Banks have a "serious issue" with phishing attacks aimed at their online banking customers. It's time they take a long and serious look at a simple solution. (see left)
The nature of this beast known as "phishing" is to lure these online banking folks, with a sophisticated and genuine looking trap which includes genuine looking emails which provide links to genuine looking sites. (a new "type" of bait and switch)
Once there, users are simply instructed to do what they've been programmed to do since day one with online banking.
They are told to "type" in their username and password to log-in. Problem is, once they "type" in their "username | password" they provide full access to their accounts to the phisheries.
If you haven't figured it out already, allow me to point out the major flaw in this process. If online banking customers had not been originally programmed to "type" anything into a box the first place, then this type of phishing would not have cropped up in the second place.
Case in point: Imagine if you will, that when ATM's first came out, users were instructed to "make up" a username and password for which would have provided full access to ATM's? How smart would that have been?
Fortunately the banks were smarter than that and they required that their ATM customers insert their card into a built-in card reader AND enter their PIN. Two factor authentication 101. What you "have" (card) and what you "know" (PIN)
I'm puzzled. Maybe perplexed. Why would they believe for a moment it should be any different for online banking log-in? What has happened since then to make them believe "typing" is safer than "swiping?" Why are they suddenly dissin' the card?
Window of Opportunity
Instead of dissin' the card, I say "DISCARD" the antiquated username | password log-in process and instruct customers "USE THEIR CARD" (what they have) and their PIN (what they know) thereby replicating the exact same process these customers use gain access to an ATM. True 2FA. The only difference would be that authentication would be done in the safety (no skimmers/no cameras) of the online banking customers own home...with their HomeATM SafeTPIN!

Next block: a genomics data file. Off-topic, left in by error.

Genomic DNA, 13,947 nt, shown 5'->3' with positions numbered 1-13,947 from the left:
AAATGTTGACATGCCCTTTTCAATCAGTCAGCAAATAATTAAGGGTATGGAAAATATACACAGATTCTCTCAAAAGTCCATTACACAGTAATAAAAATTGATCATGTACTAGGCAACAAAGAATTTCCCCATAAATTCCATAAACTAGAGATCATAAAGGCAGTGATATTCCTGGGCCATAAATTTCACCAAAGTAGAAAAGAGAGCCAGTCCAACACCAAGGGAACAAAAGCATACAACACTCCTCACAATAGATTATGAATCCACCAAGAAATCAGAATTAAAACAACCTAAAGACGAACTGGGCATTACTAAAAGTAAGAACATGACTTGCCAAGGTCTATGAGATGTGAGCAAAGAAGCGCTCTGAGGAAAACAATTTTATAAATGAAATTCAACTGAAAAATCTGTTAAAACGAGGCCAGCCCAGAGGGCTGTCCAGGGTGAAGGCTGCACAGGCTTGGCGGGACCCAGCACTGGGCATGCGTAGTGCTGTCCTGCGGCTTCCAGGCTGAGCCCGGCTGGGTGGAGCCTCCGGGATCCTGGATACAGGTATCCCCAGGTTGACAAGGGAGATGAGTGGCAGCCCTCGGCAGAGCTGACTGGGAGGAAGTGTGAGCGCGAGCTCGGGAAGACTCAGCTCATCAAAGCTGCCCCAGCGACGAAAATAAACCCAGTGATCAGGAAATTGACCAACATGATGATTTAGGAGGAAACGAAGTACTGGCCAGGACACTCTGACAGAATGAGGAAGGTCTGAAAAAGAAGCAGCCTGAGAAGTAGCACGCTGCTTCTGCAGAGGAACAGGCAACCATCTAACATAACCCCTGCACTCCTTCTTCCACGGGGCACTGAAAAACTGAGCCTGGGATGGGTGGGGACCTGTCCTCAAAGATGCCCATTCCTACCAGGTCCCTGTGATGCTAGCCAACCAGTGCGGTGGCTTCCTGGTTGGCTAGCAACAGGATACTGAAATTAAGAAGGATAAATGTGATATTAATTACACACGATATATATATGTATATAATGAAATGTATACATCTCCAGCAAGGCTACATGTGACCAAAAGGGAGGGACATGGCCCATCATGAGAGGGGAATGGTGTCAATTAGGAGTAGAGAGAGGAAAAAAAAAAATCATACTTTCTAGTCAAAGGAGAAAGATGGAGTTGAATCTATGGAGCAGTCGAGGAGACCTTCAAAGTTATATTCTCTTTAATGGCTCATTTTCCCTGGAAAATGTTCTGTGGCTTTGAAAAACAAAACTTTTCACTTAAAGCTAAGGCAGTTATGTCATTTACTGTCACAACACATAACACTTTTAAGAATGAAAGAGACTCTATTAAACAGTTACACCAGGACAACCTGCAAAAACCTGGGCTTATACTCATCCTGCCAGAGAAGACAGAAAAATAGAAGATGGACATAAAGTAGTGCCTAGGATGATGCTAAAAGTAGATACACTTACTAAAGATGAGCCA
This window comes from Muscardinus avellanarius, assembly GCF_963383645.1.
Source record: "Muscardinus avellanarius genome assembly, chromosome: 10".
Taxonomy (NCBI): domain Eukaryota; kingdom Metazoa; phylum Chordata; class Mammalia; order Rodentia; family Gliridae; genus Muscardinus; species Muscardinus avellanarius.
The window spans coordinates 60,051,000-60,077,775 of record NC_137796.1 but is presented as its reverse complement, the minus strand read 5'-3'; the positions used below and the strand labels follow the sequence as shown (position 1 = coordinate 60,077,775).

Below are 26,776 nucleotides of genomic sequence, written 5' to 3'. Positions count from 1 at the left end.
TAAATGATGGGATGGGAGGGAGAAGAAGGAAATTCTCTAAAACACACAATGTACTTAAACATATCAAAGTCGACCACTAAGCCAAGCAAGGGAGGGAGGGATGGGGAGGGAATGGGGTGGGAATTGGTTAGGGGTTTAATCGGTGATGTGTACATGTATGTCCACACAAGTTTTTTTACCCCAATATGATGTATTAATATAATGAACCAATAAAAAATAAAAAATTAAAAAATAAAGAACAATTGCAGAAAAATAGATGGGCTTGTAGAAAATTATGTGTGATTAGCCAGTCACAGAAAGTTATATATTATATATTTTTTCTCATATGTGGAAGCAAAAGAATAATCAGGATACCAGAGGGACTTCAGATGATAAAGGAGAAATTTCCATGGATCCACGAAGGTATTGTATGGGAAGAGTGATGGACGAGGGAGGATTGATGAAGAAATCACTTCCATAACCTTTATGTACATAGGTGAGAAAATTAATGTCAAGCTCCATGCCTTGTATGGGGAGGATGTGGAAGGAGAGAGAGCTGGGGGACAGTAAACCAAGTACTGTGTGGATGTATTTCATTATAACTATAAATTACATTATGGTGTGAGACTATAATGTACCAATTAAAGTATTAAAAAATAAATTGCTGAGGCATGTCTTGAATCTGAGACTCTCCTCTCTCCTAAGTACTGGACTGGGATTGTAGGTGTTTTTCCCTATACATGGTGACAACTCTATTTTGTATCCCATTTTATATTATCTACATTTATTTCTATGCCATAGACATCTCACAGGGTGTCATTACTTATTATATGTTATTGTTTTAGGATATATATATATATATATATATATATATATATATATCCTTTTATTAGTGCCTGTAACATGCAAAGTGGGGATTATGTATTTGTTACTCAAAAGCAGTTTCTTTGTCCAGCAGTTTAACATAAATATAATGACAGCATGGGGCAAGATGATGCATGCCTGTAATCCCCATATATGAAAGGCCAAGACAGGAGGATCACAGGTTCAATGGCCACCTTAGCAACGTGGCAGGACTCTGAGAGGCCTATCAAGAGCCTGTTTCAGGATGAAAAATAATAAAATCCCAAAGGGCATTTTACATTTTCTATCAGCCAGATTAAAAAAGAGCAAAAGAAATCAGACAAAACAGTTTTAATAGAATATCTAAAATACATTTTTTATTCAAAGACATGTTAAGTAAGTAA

If the online banking community introduced their customers to a simple new log-in process, one whereby they require that theironline banking customers log-in the "same way" they do at ATM's... with "THEIR CARD, THEIR PIN, & THEIR HOMEATM," they would greatly enhance the security of their online banking sites.
Why? Because it would also eliminate issues they are having with cloned websites, cloned cards, DNS Hijacking, etc. In addition, they would arm their online banking customers with a weapon of phish destruction, one that fights cybercrime and "empowers" them as mini-profit centers. Does anyone disagree with the statement that "Bill Payments, Money Transfers, and secure online transactions" ALL make money for banks?
That said, I humbly suggest it's high time to "studythese issues" more closely. There are three "key" issues banks need to contend with if they want to come out of this ahead. I call it online banking "CPR."
Let's look at "these issues" one at a time:
Bank "ISSUES" the Card,
Bank "ISSUES" the PIN,
So Where's the Issue with a secure Card/PIN Reader
Did you know that the average phishing attack costs the bank and the bank customer $350. Well it does. $196 for the banks and $154 for the consumers. Want proof? Okay, here it is from Gartner Research:
- Phishing attacks are costly:
The average loss was $350 per phishing attack, but consumers said they had recovered 56% of their losses from the financial institutions involved. (That's $196 to the banks and $154 to the consumers)
"The findings underline the fact that the war against phishing is far from over," said Avivah Litan, analyst at Gartner. (Yes, the very same Avivah Litan who says "never" enter your PIN on the Internet unless it's hardware based)
Banks could (in quantity) issue around 70 HomeATM's for each successful phishing attack. It's the last remaining issue they need to contend with.
Speaking of phishing, here are a few of the latest as compiled by Millersmiles.com.uk